Rainbow Bouquet edited by Farah MendlesohnRainbow Bouquet edited by Farah Mendlesohn is an anthology of short LGBTQ fiction from Manifold Press, a publisher specializing in LGTBQ historical fiction.

The stories cover a wide range of eras. Given the publisher’s specialty, I was a bit surprised that half the stories had modern settings (though in one case with historic ghosts as the main characters). The historic stories are set in mythic/classical Greece, a non-specific European medieval setting, 17th century England in the theater community, Regency England, and 19th century Russia. Most are structured as romances, with a variety of heat levels, though nothing very explicit (and at least one asexual story). There’s one sci-fi setting and one with a touch of body horror. So quite a varied bouquet.

The Characters

The most memorable characters for me were the aspiring playwright Gally (for Galathea) in M.J. Logue’s “Firebrand” who uses the conventions of theatrical gender disguise to explore her feelings for women and where she falls on the gender spectrum, and the ghost of Cecily Strangways in Kathleen Jowitt’s “Stronger than Death” whose post-mortem love for the ghost of a medieval nun is part of why they are so dedicated to preserving the site of their haunting.

The Writing Style

Some of the stories worked better for me than others in the writing. I liked how Erin Horakova evoked the mannered pacing of Russian novels in “Ubytok – umu pribytok / A Loss is a Gain for the Mind” in which two gentlemen delicately negotiate their understanding of each other’s personal relationships and find an unexpected path opening for them. Cheryl Morgan’s “The Poet’s Daughter” shows a deep knowledge of ancient Greek literature and myth as it explores an alternate origin for the story of Odysseus.

The Pros

I liked how the historic stories were strongly rooted in their eras, with the relationships and their problems emerging from the realities of the times. This type of collection is a great means of identifying new authors to follow (though some of my favorite stories are associated with names I already recognize).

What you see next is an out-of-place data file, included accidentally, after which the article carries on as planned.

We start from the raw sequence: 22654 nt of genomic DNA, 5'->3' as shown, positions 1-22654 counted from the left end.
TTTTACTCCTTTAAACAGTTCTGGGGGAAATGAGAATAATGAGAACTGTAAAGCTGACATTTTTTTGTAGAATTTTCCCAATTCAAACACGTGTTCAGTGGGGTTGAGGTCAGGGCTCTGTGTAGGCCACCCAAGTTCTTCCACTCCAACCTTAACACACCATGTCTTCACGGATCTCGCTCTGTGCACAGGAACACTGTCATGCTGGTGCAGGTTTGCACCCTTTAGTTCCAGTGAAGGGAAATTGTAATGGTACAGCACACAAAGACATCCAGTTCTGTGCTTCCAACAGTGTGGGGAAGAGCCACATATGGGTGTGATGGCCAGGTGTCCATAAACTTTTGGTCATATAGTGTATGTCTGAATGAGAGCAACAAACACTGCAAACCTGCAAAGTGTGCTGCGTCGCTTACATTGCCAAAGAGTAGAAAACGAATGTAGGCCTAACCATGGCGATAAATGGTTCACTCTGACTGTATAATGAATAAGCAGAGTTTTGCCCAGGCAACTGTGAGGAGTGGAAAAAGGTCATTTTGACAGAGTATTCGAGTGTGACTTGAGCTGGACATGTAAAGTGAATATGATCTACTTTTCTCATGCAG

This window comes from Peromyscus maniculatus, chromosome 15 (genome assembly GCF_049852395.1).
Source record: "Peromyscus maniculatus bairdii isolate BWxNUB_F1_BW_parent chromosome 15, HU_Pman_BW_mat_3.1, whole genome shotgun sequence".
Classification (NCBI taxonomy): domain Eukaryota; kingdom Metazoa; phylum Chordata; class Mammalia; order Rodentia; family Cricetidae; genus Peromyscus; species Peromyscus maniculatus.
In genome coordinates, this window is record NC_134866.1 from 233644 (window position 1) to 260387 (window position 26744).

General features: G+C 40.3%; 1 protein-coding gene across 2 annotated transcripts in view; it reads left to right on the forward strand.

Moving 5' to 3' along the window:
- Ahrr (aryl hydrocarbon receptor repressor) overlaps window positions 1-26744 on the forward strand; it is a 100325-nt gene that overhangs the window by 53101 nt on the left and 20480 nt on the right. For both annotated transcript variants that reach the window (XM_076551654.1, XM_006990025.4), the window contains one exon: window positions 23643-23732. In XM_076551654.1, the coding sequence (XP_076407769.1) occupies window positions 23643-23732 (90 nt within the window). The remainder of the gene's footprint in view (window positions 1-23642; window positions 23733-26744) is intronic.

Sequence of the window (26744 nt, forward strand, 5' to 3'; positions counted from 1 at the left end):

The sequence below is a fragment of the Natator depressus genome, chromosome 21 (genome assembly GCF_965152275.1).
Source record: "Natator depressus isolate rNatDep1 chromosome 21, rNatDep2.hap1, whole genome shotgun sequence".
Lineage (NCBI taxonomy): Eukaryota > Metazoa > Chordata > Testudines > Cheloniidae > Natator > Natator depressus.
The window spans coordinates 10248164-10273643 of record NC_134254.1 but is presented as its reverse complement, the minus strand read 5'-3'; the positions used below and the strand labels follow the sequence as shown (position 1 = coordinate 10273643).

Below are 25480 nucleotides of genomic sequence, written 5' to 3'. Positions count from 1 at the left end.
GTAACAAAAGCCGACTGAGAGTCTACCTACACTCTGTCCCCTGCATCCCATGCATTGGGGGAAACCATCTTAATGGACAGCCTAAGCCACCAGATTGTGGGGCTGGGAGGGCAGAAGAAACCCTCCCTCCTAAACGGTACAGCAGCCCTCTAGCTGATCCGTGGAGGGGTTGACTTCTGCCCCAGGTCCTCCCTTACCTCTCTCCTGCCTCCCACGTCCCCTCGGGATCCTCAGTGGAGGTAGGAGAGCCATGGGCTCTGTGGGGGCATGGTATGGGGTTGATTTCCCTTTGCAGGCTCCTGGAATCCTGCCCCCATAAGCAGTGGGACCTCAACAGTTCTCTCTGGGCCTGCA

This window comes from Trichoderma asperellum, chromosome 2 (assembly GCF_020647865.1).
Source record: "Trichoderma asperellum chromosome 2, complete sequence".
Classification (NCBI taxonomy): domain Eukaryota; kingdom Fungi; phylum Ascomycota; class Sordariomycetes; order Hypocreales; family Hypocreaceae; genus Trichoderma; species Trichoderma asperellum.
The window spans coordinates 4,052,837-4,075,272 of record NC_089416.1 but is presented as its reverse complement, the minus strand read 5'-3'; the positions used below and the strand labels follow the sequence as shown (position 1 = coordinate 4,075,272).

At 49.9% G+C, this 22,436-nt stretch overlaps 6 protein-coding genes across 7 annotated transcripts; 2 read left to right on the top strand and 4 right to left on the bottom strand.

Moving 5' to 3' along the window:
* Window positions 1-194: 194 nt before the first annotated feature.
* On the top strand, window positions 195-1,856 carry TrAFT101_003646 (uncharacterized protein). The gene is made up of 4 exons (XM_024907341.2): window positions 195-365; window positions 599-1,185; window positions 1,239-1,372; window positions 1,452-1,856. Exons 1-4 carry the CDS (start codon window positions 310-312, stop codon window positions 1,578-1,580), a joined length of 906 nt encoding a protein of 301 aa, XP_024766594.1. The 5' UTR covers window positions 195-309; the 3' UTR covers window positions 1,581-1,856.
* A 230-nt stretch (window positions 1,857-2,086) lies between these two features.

The Cons

The flip side of a very mixed collection like this is that it’s unlikely all the stories will hit any one reader’s sweet spot. Simply because of my interests and expectations, I was a bit disappointed with the few solidly modern generic love stories, even when they were well written. And body horror really isn’t my thing, so the story about the medieval monks missed for me.

The Conclusion

If you want an introduction to some of the authors likely to be appearing in the future from Manifold Press, this is probably a good starting place. Based on the work appearing here, there are three or four authors I’ve added to my must-buy list if I see their name on a f/f historical in the future.

Excerpt from Rainbow Bouquet edited by Farah Mendlesohn

“Stronger Than Death” by Kathleen Jowitt

You may think it odd that I, Cecily Strangways, a young lady of the seventeenth century, should refer with equanimity to the impending marriage of a son of the family to a person of the same sex. All I can say to that is that there’s nothing like being dead for broadening the mind, as indeed Marion and I could both testify. A few centuries of haunting the dining room, eavesdropping on the scandal passed around with the port about the Ladies of Llangollen and that unhappy Mr Wilde, had opened my eyes to the extended possibilities of human partnerships.

Although my suspicion was that Marion already knew. She didn’t talk much about her life in the body, or why she was driven to take the veil. She claimed that she had forgotten most of it, but her omissions were suggestive. Marion hadn’t exactly minded being a nun, finding it preferable to the marriage that would otherwise have been her lot, but she still bore a grudge for having been forced to be one. This grudge had led to her haunting the place, and persisted through the Dissolution of the Monasteries and the subsequent demolition of the abbey buildings that she’d known.

“You see, sweetie, it’s the principle of the thing,” she explained. She’d picked up the most appalling slang over the centuries, and mixed it up with no consideration for the proprieties of time. Sometimes I caught myself doing it, too.

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